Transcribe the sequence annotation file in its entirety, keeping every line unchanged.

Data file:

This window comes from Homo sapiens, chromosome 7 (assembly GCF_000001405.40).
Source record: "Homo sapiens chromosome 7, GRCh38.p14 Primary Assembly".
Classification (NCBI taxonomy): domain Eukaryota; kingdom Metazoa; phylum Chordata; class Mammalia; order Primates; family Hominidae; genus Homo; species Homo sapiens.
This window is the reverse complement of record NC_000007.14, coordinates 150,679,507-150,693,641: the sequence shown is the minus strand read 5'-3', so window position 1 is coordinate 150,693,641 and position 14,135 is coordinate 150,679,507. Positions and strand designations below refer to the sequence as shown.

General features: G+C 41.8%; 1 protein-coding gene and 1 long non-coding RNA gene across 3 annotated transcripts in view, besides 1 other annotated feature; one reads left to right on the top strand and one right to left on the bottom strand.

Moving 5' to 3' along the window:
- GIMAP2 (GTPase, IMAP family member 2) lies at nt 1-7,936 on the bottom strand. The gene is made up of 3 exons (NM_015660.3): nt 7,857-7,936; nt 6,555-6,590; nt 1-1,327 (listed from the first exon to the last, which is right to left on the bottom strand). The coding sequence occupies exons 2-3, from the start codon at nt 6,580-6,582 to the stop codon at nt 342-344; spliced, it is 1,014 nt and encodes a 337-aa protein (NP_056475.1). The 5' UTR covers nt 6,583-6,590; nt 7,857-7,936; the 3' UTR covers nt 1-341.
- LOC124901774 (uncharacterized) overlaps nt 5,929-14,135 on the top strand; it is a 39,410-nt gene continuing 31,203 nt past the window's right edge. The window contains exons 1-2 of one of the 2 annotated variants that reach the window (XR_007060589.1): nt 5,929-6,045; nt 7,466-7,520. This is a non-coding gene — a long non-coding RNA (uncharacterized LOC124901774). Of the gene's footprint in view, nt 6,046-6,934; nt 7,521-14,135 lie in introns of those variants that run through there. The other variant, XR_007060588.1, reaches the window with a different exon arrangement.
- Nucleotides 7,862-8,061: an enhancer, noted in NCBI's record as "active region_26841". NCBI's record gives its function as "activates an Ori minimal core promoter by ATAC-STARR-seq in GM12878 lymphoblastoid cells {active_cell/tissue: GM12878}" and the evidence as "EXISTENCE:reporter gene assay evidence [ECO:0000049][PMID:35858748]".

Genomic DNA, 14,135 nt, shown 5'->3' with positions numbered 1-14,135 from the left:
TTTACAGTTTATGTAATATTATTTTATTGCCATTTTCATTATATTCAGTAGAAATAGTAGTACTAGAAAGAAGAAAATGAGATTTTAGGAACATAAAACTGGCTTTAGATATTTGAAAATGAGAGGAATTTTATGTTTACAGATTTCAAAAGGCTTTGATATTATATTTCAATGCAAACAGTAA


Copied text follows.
This window comes from Homo sapiens, chromosome 7 (assembly GCF_000001405.40).
Source record: "Homo sapiens chromosome 7, GRCh38.p14 Primary Assembly".
Classification (NCBI taxonomy): domain Eukaryota; kingdom Metazoa; phylum Chordata; class Mammalia; order Primates; family Hominidae; genus Homo; species Homo sapiens.
This window is the reverse complement of record NC_000007.14, coordinates 150,679,507-150,693,641: the sequence shown is the minus strand read 5'-3', so window position 1 is coordinate 150,693,641 and position 14,135 is coordinate 150,679,507. Positions and strand designations below refer to the sequence as shown.

General features: G+C 41.8%; 1 protein-coding gene and 1 long non-coding RNA gene across 3 annotated transcripts in view, besides 1 other annotated feature; one reads left to right on the top strand and one right to left on the bottom strand.

Moving 5' to 3' along the window:
- GIMAP2 (GTPase, IMAP family member 2) lies at nt 1-7,936 on the bottom strand. The gene is made up of 3 exons (NM_015660.3): nt 7,857-7,936; nt 6,555-6,590; nt 1-1,327 (listed from the first exon to the last, which is right to left on the bottom strand). The coding sequence occupies exons 2-3, from the start codon at nt 6,580-6,582 to the stop codon at nt 342-344; spliced, it is 1,014 nt and encodes a 337-aa protein (NP_056475.1). The 5' UTR covers nt 6,583-6,590; nt 7,857-7,936; the 3' UTR covers nt 1-341.
- LOC124901774 (uncharacterized) overlaps nt 5,929-14,135 on the top strand; it is a 39,410-nt gene continuing 31,203 nt past the window's right edge. The window contains exons 1-2 of one of the 2 annotated variants that reach the window (XR_007060589.1): nt 5,929-6,045; nt 7,466-7,520. This is a non-coding gene — a long non-coding RNA (uncharacterized LOC124901774). Of the gene's footprint in view, nt 6,046-6,934; nt 7,521-14,135 lie in introns of those variants that run through there. The other variant, XR_007060588.1, reaches the window with a different exon arrangement.
- Nucleotides 7,862-8,061: an enhancer, noted in NCBI's record as "active region_26841". NCBI's record gives its function as "activates an Ori minimal core promoter by ATAC-STARR-seq in GM12878 lymphoblastoid cells {active_cell/tissue: GM12878}" and the evidence as "EXISTENCE:reporter gene assay evidence [ECO:0000049][PMID:35858748]".

Genomic DNA, 14,135 nt, shown 5'->3' with positions numbered 1-14,135 from the left:
TTTACAGTTTATGTAATATTATTTTATTGCCATTTTCATTATATTCAGTAGAAATAGTAGTACTAGAAAGAAGAAAATGAGATTTTAGGAACATAAAACTGGCTTTAGATATTTGAAAATGAGAGGAATTTTATGTTTACAGATTTCAAAAGGCTTTGATATTATATTTCAATGCAAACAGTAA